Sawmills and Scalps

The first sawmill in Del Norte County was established in 1853 in a gulch near the intersection of Third and C Streets in Crescent City. The machinery shipped from Pomona and it was F. E. Watson who built and operated it for R. F. Knox & Co. of San Francisco.

Much of the lumber was hauled over Howland Hill from Mill Creek. To transport the logs, loggers used “two large wheels about twelve feet in diameter, with an axle between and a long tongue, on which the logs were loaded, and partly dragged and wheeled by oxen.”

The mill was enlarged and relocated in 1855 to the corner of G and 7th Streets. It was destroyed by fire in 1856, and some of the equipment was salvaged by a Mr. Kingsland who used to build a small mill on Elk Creek.

Meanwhile, W. Bayse built a water-powered mill on Mill Creek. And while the road over Howland Hill was improved, the cost of transportation was too high and Bayse soon went bankrupt.

Finally, a horse-powered mill operated briefly near where the Elk Valley Mill subsequently stood. It was not considered a good investment and soon shut down.

There was also small sawmill at the Waukell Agency on the Klamath in 1859, but its production was reserved for the government. Jus’ a few miles away, after all, was Fort Ter-Waw which housed Company B, 4th Infantry, U.S. Army.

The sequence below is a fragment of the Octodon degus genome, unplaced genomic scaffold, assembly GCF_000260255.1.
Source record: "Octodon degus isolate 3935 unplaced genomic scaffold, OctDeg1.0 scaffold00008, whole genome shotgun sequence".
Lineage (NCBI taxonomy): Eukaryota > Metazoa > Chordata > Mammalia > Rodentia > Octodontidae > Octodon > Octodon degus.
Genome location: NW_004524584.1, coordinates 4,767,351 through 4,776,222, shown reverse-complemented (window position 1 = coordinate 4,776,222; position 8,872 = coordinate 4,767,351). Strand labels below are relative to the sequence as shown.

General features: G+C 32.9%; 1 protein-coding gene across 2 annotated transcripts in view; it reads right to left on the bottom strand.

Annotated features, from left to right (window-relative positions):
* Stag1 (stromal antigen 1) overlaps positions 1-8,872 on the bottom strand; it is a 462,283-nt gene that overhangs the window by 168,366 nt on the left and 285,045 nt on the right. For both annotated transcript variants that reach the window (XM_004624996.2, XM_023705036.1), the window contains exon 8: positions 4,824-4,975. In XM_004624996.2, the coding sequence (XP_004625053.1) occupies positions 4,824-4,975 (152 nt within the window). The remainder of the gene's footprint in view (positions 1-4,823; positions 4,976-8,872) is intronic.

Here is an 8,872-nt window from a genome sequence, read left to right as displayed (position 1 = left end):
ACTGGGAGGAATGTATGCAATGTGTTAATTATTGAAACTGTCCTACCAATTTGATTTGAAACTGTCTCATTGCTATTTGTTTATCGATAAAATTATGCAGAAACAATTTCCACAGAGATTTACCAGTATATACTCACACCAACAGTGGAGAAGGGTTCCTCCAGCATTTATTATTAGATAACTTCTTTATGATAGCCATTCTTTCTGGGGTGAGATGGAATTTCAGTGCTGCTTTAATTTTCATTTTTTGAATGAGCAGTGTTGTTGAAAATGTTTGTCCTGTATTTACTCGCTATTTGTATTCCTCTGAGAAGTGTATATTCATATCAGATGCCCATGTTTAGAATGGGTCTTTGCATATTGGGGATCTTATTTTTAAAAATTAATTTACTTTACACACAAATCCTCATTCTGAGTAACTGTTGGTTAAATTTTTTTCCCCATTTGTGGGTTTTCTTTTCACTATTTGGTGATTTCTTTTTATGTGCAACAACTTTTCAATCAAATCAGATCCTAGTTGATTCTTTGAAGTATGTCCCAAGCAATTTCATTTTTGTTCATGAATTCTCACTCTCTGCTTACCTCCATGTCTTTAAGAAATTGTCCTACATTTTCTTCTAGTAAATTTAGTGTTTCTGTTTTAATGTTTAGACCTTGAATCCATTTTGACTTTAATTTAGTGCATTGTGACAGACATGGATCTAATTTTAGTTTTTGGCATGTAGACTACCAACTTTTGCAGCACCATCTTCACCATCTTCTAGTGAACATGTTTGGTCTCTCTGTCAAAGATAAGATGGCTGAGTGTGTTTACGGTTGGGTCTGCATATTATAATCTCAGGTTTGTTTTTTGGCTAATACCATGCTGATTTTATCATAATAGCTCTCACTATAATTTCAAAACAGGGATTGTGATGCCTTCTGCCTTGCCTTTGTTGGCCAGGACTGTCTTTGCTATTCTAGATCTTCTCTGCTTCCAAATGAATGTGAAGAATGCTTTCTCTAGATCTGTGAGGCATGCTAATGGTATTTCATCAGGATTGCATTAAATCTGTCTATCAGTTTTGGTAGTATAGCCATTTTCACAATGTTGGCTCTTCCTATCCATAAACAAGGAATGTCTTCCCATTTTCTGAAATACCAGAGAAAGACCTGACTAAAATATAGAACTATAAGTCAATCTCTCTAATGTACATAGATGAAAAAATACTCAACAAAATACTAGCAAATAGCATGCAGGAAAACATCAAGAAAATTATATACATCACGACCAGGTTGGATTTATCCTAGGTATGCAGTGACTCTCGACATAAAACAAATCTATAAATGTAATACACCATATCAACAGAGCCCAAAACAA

But it was further north, where A. M. Smith built his mill on Smith River, where it was later spanned by the bridge built by the Crescent City & Smith River Railroad. The Fairbanks Brothers also opened a small mill near Smith River Corners. Later, N. O. Armington became interested in this undertaking and a grist mill was added.

It is in the Smith River area where a number of clashes took place between settlers and indigenous peoples — namely the Tolowa. Generally, speaking, the Tolowa came out on the losing end of these battles.